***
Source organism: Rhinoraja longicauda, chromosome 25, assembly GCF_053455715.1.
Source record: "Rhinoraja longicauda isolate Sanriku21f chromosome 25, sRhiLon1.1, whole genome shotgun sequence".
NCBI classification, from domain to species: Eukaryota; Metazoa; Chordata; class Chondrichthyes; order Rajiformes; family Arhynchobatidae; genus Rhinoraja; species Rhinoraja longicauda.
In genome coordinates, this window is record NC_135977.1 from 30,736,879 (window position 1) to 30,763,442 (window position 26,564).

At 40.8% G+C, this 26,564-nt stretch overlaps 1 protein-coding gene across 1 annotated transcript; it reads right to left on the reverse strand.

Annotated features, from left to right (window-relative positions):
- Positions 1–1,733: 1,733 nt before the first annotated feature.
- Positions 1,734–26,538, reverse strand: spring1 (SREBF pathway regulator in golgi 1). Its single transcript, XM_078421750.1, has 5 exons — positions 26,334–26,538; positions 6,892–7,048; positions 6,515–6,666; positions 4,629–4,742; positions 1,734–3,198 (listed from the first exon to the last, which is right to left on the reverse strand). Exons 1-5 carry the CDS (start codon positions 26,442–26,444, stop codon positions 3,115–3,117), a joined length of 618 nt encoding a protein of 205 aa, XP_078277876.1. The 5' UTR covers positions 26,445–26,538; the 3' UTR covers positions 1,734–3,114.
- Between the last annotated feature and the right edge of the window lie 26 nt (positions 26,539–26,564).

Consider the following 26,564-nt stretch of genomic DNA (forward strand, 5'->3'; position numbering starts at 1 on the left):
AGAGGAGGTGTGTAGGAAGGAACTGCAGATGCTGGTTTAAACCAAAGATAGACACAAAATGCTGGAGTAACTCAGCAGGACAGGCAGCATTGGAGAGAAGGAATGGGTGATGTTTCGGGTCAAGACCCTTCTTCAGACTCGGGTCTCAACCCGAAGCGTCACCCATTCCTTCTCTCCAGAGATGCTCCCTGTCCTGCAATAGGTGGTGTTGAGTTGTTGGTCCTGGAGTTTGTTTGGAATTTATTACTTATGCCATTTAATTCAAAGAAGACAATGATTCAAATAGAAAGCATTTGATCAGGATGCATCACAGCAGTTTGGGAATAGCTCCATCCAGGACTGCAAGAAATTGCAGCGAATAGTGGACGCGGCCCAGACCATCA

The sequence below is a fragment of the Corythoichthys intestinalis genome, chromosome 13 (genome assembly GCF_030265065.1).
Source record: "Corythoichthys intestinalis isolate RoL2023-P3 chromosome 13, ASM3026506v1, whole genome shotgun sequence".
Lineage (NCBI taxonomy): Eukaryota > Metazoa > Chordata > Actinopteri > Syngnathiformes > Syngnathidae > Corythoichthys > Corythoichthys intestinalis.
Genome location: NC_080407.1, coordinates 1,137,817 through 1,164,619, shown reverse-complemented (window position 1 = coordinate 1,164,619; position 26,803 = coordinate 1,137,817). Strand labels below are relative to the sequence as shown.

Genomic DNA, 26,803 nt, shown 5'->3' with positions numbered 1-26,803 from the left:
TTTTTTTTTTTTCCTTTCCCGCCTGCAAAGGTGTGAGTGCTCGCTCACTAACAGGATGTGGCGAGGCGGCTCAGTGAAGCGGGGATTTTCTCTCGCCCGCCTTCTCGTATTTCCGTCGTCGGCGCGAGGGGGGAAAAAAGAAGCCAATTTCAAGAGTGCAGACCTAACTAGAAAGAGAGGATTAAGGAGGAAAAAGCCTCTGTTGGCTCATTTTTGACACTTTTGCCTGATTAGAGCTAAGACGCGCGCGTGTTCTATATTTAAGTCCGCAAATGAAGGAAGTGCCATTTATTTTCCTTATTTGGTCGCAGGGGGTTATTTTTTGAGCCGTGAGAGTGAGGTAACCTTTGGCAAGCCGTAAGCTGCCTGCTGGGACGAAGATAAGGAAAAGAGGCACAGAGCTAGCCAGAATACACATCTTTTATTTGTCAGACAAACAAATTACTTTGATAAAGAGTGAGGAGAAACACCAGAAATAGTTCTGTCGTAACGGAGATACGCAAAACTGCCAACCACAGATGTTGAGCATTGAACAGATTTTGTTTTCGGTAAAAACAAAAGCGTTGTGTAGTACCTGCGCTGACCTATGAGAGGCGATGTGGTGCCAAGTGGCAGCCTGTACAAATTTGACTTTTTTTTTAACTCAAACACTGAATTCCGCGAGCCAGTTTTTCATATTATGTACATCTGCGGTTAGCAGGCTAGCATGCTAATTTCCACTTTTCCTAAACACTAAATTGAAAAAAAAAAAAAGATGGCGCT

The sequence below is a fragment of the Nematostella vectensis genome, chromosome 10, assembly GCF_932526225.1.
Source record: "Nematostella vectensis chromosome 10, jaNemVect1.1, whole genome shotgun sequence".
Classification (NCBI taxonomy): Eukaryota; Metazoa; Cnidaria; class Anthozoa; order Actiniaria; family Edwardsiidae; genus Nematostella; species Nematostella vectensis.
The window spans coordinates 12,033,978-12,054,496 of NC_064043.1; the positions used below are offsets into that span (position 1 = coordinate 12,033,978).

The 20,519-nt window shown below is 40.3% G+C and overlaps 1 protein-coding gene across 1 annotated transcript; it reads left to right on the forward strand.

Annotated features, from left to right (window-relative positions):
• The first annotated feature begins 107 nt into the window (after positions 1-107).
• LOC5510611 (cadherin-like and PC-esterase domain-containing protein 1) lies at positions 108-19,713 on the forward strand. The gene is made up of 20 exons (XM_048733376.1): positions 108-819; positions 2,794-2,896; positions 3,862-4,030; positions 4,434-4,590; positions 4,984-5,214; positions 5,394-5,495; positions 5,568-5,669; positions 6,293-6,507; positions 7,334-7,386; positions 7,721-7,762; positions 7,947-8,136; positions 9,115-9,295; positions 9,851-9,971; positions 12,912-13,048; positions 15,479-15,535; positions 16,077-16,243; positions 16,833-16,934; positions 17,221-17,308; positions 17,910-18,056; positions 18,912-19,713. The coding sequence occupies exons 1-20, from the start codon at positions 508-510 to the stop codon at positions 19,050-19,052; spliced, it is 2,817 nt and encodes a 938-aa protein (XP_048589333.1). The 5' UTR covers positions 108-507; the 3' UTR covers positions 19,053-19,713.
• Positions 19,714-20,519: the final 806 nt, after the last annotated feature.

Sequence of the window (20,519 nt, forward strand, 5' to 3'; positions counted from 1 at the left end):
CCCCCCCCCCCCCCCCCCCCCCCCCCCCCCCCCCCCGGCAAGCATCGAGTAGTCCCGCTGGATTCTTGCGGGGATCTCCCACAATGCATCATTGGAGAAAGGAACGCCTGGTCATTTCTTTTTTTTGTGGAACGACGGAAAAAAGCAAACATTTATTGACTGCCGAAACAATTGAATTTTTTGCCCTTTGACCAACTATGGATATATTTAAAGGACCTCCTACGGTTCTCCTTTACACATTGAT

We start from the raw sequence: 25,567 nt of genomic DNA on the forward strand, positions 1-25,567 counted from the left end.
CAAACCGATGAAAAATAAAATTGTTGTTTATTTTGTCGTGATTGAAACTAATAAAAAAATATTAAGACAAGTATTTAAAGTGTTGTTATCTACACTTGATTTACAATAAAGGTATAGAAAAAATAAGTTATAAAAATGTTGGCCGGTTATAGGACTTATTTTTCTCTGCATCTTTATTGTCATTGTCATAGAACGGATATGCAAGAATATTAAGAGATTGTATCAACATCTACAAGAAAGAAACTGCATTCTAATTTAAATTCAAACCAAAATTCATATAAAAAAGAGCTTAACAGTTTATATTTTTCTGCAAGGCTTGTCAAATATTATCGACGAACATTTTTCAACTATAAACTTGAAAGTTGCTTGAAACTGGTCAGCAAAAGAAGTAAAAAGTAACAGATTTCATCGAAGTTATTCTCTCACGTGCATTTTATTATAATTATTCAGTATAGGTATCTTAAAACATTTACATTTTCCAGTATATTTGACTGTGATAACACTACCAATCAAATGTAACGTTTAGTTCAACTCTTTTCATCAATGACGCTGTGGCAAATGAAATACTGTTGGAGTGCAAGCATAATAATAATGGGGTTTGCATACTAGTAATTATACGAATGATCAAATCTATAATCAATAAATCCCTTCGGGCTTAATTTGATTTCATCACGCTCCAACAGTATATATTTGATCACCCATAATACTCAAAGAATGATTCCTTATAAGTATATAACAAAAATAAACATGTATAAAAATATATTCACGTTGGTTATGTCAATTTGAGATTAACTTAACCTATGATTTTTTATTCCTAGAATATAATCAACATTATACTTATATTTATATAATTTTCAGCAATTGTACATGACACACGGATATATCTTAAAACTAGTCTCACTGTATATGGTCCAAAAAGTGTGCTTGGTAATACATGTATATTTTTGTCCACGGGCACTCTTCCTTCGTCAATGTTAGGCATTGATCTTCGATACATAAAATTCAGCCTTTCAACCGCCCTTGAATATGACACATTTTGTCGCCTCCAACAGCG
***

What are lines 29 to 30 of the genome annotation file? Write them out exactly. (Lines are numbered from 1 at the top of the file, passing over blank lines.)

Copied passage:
We start from the raw sequence: 25,567 nt of genomic DNA on the forward strand, positions 1-25,567 counted from the left end.
CAAACCGATGAAAAATAAAATTGTTGTTTATTTTGTCGTGATTGAAACTAATAAAAAAATATTAAGACAAGTATTTAAAGTGTTGTTATCTACACTTGATTTACAATAAAGGTATAGAAAAAATAAGTTATAAAAATGTTGGCCGGTTATAGGACTTATTTTTCTCTGCATCTTTATTGTCATTGTCATAGAACGGATATGCAAGAATATTAAGAGATTGTATCAACATCTACAAGAAAGAAACTGCATTCTAATTTAAATTCAAACCAAAATTCATATAAAAAAGAGCTTAACAGTTTATATTTTTCTGCAAGGCTTGTCAAATATTATCGACGAACATTTTTCAACTATAAACTTGAAAGTTGCTTGAAACTGGTCAGCAAAAGAAGTAAAAAGTAACAGATTTCATCGAAGTTATTCTCTCACGTGCATTTTATTATAATTATTCAGTATAGGTATCTTAAAACATTTACATTTTCCAGTATATTTGACTGTGATAACACTACCAATCAAATGTAACGTTTAGTTCAACTCTTTTCATCAATGACGCTGTGGCAAATGAAATACTGTTGGAGTGCAAGCATAATAATAATGGGGTTTGCATACTAGTAATTATACGAATGATCAAATCTATAATCAATAAATCCCTTCGGGCTTAATTTGATTTCATCACGCTCCAACAGTATATATTTGATCACCCATAATACTCAAAGAATGATTCCTTATAAGTATATAACAAAAATAAACATGTATAAAAATATATTCACGTTGGTTATGTCAATTTGAGATTAACTTAACCTATGATTTTTTATTCCTAGAATATAATCAACATTATACTTATATTTATATAATTTTCAGCAATTGTACATGACACACGGATATATCTTAAAACTAGTCTCACTGTATATGGTCCAAAAAGTGTGCTTGGTAATACATGTATATTTTTGTCCACGGGCACTCTTCCTTCGTCAATGTTAGGCATTGATCTTCGATACATAAAATTCAGCCTTTCAACCGCCCTTGAATATGACACATTTTGTCGCCTCCAACAGCG